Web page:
$\xymatrix{ A \ar[r]_ f & A \ar[r]_1 & A \ar[r] & 0 \\ 0 \ar[r] \ar[u] & 0 \ar[r] \ar[u] & A \ar[r]^{-1} \ar[u]^ f & A \ar[u] }$

Think of each column as a complex of $f$-torsion free $A$-modules with the module on top in degree $1$ and the module under it in degree $0$. Then this diagram provides us with a distinguished triangle in $K(f\text{-torsion free }A\text{-modules})$ with triangulated structure as given in Derived Categories, Section 13.10. Namely the third complex is the cone of the map between the first two complexes. However, applying $\eta _ f$ to each column we obtain

$\xymatrix{ fA \ar[r]_ f & fA \ar[r]_1 & fA \ar[r] & 0 \\ 0 \ar[r] \ar[u] & 0 \ar[r] \ar[u] & A \ar[r]^{-1} \ar[u]^ f & A \ar[u] }$

However, the third complex is acyclic and even homotopic to zero. Hence if this were a distinguished triangle, then the first arrow would have to be an isomorphism in the homotopy category, which is not true unless $f$ is a unit.

Lemma 15.95.2. Let $A$ be a ring and let $f \in A$ be a nonzerodivisor. Let $M^\bullet$ be a complex of $f$-torsion free $A$-modules. There is a canonical isomorphism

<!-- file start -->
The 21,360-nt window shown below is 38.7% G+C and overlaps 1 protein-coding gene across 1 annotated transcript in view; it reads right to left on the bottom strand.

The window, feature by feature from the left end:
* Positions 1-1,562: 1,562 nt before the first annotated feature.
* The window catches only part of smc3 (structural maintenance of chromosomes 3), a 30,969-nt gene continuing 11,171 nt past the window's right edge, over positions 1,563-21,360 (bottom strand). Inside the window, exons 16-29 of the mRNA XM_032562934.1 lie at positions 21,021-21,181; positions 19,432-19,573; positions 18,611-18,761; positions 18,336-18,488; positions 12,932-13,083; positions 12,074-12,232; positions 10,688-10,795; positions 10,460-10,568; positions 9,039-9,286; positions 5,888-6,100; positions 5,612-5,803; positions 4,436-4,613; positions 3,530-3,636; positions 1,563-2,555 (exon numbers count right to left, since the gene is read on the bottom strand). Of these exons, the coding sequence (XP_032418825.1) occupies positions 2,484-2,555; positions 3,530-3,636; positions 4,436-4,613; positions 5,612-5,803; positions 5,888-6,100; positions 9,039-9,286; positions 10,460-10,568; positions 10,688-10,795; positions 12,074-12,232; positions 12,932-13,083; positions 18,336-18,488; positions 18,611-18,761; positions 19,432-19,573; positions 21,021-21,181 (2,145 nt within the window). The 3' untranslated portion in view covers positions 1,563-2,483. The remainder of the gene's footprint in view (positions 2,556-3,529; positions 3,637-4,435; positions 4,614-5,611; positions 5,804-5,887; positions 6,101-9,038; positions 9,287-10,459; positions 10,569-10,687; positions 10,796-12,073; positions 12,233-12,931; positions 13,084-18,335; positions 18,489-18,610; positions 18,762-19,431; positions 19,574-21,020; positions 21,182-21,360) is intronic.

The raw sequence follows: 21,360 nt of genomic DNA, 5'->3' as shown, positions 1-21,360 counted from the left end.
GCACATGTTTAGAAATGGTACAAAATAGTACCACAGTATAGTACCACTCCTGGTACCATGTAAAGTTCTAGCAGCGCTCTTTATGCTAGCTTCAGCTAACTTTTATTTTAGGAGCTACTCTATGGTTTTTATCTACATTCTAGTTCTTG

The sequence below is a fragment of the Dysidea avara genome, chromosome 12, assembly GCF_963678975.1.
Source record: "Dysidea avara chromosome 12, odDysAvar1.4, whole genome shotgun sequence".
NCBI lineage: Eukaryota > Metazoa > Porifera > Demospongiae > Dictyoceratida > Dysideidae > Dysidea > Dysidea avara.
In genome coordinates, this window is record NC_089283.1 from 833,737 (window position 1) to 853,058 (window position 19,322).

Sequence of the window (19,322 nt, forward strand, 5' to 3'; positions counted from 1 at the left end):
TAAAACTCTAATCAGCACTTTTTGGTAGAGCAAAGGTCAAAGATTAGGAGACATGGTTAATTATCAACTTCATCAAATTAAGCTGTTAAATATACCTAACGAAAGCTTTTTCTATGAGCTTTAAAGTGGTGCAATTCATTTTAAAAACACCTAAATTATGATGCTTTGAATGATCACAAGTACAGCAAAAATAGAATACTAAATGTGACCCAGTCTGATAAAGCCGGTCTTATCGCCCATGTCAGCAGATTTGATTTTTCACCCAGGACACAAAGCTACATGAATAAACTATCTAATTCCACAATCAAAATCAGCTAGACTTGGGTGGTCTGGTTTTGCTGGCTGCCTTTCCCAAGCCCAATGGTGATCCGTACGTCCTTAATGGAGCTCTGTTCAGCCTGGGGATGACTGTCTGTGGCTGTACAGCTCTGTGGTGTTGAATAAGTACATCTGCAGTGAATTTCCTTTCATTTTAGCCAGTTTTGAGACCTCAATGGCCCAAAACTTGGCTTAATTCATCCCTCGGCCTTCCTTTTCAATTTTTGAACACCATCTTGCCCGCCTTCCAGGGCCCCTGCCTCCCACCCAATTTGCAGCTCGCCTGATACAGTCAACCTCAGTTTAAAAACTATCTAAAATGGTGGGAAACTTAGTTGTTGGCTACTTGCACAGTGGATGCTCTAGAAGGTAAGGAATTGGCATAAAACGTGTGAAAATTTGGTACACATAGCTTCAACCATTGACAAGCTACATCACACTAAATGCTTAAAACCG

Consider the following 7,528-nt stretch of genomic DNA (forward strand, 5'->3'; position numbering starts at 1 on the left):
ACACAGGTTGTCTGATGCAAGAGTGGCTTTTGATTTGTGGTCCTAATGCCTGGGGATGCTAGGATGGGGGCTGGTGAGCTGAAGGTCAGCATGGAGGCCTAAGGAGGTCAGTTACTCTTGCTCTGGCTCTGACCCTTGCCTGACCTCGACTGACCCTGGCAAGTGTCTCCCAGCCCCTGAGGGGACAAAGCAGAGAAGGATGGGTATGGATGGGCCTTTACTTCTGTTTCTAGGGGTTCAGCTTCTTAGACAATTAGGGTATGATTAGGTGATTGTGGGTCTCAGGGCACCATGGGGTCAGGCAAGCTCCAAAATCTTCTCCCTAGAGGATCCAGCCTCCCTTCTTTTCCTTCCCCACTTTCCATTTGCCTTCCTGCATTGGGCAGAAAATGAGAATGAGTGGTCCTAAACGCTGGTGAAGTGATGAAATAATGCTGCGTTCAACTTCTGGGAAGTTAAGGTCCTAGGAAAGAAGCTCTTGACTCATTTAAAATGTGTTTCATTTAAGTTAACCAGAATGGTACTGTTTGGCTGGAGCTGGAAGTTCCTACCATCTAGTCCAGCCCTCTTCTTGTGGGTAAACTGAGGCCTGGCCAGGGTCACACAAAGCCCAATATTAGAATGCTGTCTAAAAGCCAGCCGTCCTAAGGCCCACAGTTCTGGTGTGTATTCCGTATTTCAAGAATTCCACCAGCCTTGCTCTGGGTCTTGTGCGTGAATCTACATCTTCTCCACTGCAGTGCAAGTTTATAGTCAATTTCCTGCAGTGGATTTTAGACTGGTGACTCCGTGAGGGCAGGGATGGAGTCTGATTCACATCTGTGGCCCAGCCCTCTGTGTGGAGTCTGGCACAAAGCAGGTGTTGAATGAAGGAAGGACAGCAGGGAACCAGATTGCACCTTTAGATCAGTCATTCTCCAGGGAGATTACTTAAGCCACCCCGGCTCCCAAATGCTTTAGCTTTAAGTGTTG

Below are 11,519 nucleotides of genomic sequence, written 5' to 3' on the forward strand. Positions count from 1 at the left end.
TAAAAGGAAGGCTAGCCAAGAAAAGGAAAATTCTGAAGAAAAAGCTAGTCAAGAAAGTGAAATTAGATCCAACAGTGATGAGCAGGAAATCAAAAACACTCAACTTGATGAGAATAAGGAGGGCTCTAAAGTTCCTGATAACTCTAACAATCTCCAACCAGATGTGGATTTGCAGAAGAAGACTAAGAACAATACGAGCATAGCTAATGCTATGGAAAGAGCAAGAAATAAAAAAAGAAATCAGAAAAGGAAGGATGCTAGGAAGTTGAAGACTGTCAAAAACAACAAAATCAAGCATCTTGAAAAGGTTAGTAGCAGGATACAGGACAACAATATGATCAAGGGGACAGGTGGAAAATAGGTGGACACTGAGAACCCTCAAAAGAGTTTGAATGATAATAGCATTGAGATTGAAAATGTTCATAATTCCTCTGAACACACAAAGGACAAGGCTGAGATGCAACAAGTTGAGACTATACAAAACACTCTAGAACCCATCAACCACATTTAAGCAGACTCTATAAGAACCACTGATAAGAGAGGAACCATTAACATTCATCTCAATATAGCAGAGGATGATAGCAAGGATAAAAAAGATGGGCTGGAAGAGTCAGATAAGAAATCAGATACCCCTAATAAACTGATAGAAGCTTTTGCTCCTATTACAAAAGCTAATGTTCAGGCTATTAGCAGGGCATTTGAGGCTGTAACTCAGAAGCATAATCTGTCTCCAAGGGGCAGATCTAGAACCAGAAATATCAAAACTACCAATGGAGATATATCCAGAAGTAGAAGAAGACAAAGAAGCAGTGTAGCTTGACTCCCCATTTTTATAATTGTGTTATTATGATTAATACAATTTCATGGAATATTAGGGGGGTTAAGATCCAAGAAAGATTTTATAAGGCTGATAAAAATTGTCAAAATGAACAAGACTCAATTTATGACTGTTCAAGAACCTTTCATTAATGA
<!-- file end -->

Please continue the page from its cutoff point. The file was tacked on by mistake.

$f^ i : H^ i(M^\bullet )/H^ i(M^\bullet )[f] \longrightarrow H^ i(\eta _ fM^\bullet )$

given by multiplication by $f^ i$.

Proof. Observe that $\mathop{\mathrm{Ker}}(d^ i : (\eta _ fM)^ i \to (\eta _ fM)^{i + 1})$ is equal to $\mathop{\mathrm{Ker}}(d^ i : f^ iM^ i \to f^ iM^{i + 1}) = f^ i\mathop{\mathrm{Ker}}(d^ i : M^ i \to M^{i + 1})$. This we get a surjection $f^ i : H^ i(M^\bullet ) \to H^ i(\eta _ fM^\bullet )$ by sending the class of $z \in \mathop{\mathrm{Ker}}(d^ i : M^ i \to M^{i + 1})$ to the class of $f^ iz$. If we obtain the zero class in $H^ i(\eta _ fM^\bullet )$ then we see that $f^ i z = d^{i - 1}(f^{i - 1}y)$ for some $y \in M^{i - 1}$. Since $f$ is a nonzerodivisor on all the modules involved, this means $f z = d^{i - 1}(y)$ which exactly means that the class of $z$ is $f$-torsion as desired. $\square$

Lemma 15.95.3. Let $A$ be a ring and let $f \in A$ be a nonzerodivisor. If $M^\bullet \to N^\bullet$ is a quasi-isomorphism of complexes of $f$-torsion free $A$-modules, then the induced map $\eta _ fM^\bullet \to \eta _ fN^\bullet$ is a quasi-isomorphism too.

Proof. This is true because the isomorphisms of Lemma 15.95.2 are compatible with maps of complexes. $\square$

Lemma 15.95.4. Let $A$ be a ring and let $f \in A$ be a nonzerodivisor. There is an additive functor1 $L\eta _ f : D(A) \to D(A)$ such that if $M \in D(A)$ is represented by a complex $M^\bullet$ of $f$-torsion free $A$-modules, then $L\eta _ fM = \eta _ fM^\bullet$ and similarly for morphisms.

Proof. Denote $\mathcal{T} \subset \text{Mod}_ A$ the full subcategory of $f$-torsion free $A$-modules. We have a corresponding inclusion

$K(\mathcal{T}) \quad \subset \quad K(\text{Mod}_ A) = K(A)$

of $K(\mathcal{T})$ as a full triangulated subcategory of $K(A)$. Let $S \subset \text{Arrows}(K(\mathcal{T}))$ be the quasi-isomorphisms. We will apply Derived Categories, Lemma 13.5.7 to show that the map